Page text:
The state's environmental protectors dismiss impending tar balls from the oil spill.
Last week, while vacationing with my in-laws in Long Beach Island, I had the sense that something bad was coming. This feeling was brought on by recent comments made by Bob Martin, commissioner of New Jersey’s Department of Environmental Protection. In June testimony to Trenton’s Environment and Solid Waste Committee, Martin said: “In the worst-case scenario, remnants of the BP Deepwater Horizon spill would hit New Jersey in October or November.” Were this scenario—involving loop currents and severe weather—to take hold, “We would not see the kinds of muck we see in the Gulf right now. It will be tar balls and that’s it.”
This discomfiting reassurance was followed by another: “The oil will not affect New Jersey this summer.” No word, I suppose, on next summer.
If Martin intended to allay fears that the spill might creep up the coast, he did a pretty poor job. As often happens when telling people not to worry about a thing they hadn’t thought of, his statements had the opposite result. (One commenter on NJ.com, which covered the testimony says: “This will effect [sic] everyone!! ... I am sure he will eat his words.” Another: “WTF does this golf playing Wall Street turkey know about geology, petroleum mining, ocean currents, weather patterns or whatever??”)
Worse than Martin’s stirring of the rabble, though, was his general blitheness. His “just tar balls” demeanor has become the unfortunate norm among those appointed to protect our air and water. From former EPA Administrator Stephen Johnson—who battled greenhouse gas regulation—to Pennsylvania DEP Secretary John Hanger—who might as well be drilling the Marcellus himself—our environmental advocates do not tend to actually advocate for the environment. As Martin prevaricated, Alan Blumberg, of the Stevens Institute of Technology, was warning that “tar balls still would be ‘disastrous’ for fish and birds that would try to consume them.”
Bob Martin did not create the spill, but he is a symptom of its origin. Despite his title, his resume is heavy on energy consultation, light on ecological expertise. According to the Sierra Club’s New Jersey chapter, his agency’s current reorganization plan “is a special-interest wish-list that not only undermines environmental protections, but pushes the developer and polluter agendas.”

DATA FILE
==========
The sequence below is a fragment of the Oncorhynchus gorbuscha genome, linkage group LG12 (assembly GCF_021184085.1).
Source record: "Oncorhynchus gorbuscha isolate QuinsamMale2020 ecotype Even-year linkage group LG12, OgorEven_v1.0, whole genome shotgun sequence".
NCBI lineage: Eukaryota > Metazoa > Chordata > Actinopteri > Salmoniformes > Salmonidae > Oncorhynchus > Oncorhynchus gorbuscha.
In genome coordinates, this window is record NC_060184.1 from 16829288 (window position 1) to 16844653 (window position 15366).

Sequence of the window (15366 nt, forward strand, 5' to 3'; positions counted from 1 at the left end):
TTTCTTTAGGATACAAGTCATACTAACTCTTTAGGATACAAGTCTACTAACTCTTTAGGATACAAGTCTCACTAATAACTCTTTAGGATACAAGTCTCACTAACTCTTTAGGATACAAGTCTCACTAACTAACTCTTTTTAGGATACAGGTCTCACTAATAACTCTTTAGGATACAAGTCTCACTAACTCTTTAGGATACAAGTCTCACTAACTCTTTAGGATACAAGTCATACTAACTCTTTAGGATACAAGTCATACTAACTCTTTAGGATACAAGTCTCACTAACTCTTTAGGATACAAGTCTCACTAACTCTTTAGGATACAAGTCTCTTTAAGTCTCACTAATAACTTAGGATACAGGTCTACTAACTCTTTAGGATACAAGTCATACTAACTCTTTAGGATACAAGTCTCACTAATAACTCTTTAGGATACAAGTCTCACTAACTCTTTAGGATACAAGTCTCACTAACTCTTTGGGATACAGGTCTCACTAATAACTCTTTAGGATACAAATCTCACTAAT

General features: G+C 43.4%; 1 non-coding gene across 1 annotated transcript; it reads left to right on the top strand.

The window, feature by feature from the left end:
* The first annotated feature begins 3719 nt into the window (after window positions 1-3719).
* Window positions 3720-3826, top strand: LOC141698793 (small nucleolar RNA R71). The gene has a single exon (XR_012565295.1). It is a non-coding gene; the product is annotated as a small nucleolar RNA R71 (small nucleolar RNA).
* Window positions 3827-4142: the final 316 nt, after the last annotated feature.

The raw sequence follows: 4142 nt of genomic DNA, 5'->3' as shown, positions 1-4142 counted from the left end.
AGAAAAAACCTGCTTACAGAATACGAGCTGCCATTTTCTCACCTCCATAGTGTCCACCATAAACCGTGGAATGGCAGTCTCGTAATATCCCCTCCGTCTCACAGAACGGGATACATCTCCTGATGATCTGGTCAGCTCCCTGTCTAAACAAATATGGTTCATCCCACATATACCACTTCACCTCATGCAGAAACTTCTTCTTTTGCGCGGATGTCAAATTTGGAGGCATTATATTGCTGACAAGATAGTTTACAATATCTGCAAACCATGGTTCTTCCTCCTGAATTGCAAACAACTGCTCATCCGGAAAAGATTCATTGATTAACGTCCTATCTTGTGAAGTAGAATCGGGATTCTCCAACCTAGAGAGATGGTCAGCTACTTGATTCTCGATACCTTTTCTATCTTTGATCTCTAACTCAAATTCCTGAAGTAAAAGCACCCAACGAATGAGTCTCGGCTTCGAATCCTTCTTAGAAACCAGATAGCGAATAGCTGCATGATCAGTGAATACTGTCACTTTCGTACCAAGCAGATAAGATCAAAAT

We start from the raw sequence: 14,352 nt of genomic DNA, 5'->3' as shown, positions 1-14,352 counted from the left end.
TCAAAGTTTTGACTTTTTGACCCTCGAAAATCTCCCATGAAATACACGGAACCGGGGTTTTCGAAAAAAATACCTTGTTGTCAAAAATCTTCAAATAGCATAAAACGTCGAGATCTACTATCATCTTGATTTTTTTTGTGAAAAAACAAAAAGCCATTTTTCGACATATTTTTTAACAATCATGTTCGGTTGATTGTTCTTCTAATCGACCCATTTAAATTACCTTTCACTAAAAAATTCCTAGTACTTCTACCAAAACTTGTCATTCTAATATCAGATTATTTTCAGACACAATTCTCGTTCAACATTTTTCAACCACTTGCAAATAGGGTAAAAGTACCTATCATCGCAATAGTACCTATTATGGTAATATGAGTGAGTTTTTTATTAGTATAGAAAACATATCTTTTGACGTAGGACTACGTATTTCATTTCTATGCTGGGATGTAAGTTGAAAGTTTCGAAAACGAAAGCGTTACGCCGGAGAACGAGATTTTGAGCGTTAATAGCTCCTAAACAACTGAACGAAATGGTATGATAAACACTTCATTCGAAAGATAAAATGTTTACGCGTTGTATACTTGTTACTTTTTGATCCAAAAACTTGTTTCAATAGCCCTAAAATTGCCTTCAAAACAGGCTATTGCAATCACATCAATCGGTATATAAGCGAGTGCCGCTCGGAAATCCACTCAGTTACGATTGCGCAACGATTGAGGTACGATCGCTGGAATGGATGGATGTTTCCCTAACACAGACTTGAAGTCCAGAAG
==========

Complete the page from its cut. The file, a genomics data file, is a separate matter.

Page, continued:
Bush’s administration teemed with Bob Martins; to a lesser degree, so does Obama’s. It’s the price we must pay, perhaps, for depending on environmental degradation to push our economy forward. But if our sole concern is economic, what about the toll that BP’s “remnants” would take on New Jersey’s coastal towns? Martin may remember that in the late ’80s—when the words “syringe” and “Jersey shore” became synonymous—tourists grew leery of beaches that were nowhere near waste sites; the reaction was disproportionate to the danger. In 1988, The New York Times ran a report that might echo in the near future:
“The waste never reached [Long Beach Island], 40 miles from the beaches that closed for several days in July… State officials said that tests showed that the water here was the cleanest it had been in years. But the crowds didn’t care… business owners here on the island face losses of 15 percent to 40 percent this year.”
In other words, we don’t need to be waist-deep in sludge to stay away. A few clumps of crude—washing up in Cape May or Seaside, Belmar or Avalon—would have an outsized effect.
Last month, Obama christened the BP spill “the worst environmental disaster America has ever faced.” But the pain has not yet spread; the hardship has been limited to those along the Gulf. In the rest of the country, we see the dying birds and read of vanished industry. We grimace and feel terrible—but then we move on, changing the channel or turning the page. Some of us, failing to make the connection, even go on to fill our cars with BP’s gas.
Yet there is the chance, however remote, that New Jersey will have its own cleanup to attend to. The damage would be microscopic compared to what has happened in and around the Gulf—but there would be damage. And, as happened in 1988, perceptions of the shore would be colored. Not a catastrophe, maybe, but bad enough to matter. And if that happens, it will become that much harder to say, with a dismissive wave of the hand, that it was just a bunch of tar balls. ■
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